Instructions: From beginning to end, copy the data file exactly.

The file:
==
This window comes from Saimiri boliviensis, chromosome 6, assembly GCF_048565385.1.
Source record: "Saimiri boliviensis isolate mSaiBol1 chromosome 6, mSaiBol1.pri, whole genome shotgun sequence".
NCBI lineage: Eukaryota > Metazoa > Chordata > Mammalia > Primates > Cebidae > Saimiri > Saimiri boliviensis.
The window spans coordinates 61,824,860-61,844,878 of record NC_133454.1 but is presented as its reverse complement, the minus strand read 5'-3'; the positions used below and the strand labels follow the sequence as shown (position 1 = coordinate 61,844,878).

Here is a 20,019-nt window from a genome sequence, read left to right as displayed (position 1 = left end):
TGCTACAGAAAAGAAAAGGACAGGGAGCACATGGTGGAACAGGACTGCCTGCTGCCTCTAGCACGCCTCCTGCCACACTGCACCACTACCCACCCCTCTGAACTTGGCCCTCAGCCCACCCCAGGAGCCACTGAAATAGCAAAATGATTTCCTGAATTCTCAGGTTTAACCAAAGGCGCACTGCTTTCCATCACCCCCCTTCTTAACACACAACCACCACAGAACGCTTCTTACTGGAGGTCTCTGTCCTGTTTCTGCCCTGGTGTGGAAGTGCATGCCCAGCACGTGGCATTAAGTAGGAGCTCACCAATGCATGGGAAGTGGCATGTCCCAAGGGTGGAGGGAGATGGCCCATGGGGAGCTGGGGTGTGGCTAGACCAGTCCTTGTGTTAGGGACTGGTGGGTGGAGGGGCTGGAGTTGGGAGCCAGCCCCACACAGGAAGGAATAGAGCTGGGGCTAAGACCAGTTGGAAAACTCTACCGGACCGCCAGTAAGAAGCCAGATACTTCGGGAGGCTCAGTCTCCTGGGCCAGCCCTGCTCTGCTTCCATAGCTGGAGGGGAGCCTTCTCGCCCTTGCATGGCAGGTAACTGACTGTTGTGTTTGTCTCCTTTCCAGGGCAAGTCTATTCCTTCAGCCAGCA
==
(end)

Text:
This window comes from Saimiri boliviensis, chromosome 6, assembly GCF_048565385.1.
Source record: "Saimiri boliviensis isolate mSaiBol1 chromosome 6, mSaiBol1.pri, whole genome shotgun sequence".
NCBI lineage: Eukaryota > Metazoa > Chordata > Mammalia > Primates > Cebidae > Saimiri > Saimiri boliviensis.
The window spans coordinates 61,824,860-61,844,878 of record NC_133454.1 but is presented as its reverse complement, the minus strand read 5'-3'; the positions used below and the strand labels follow the sequence as shown (position 1 = coordinate 61,844,878).

Here is a 20,019-nt window from a genome sequence, read left to right as displayed (position 1 = left end):
TGCTACAGAAAAGAAAAGGACAGGGAGCACATGGTGGAACAGGACTGCCTGCTGCCTCTAGCACGCCTCCTGCCACACTGCACCACTACCCACCCCTCTGAACTTGGCCCTCAGCCCACCCCAGGAGCCACTGAAATAGCAAAATGATTTCCTGAATTCTCAGGTTTAACCAAAGGCGCACTGCTTTCCATCACCCCCCTTCTTAACACACAACCACCACAGAACGCTTCTTACTGGAGGTCTCTGTCCTGTTTCTGCCCTGGTGTGGAAGTGCATGCCCAGCACGTGGCATTAAGTAGGAGCTCACCAATGCATGGGAAGTGGCATGTCCCAAGGGTGGAGGGAGATGGCCCATGGGGAGCTGGGGTGTGGCTAGACCAGTCCTTGTGTTAGGGACTGGTGGGTGGAGGGGCTGGAGTTGGGAGCCAGCCCCACACAGGAAGGAATAGAGCTGGGGCTAAGACCAGTTGGAAAACTCTACCGGACCGCCAGTAAGAAGCCAGATACTTCGGGAGGCTCAGTCTCCTGGGCCAGCCCTGCTCTGCTTCCATAGCTGGAGGGGAGCCTTCTCGCCCTTGCATGGCAGGTAACTGACTGTTGTGTTTGTCTCCTTTCCAGGGCAAGTCTATTCCTTCAGCCAGCA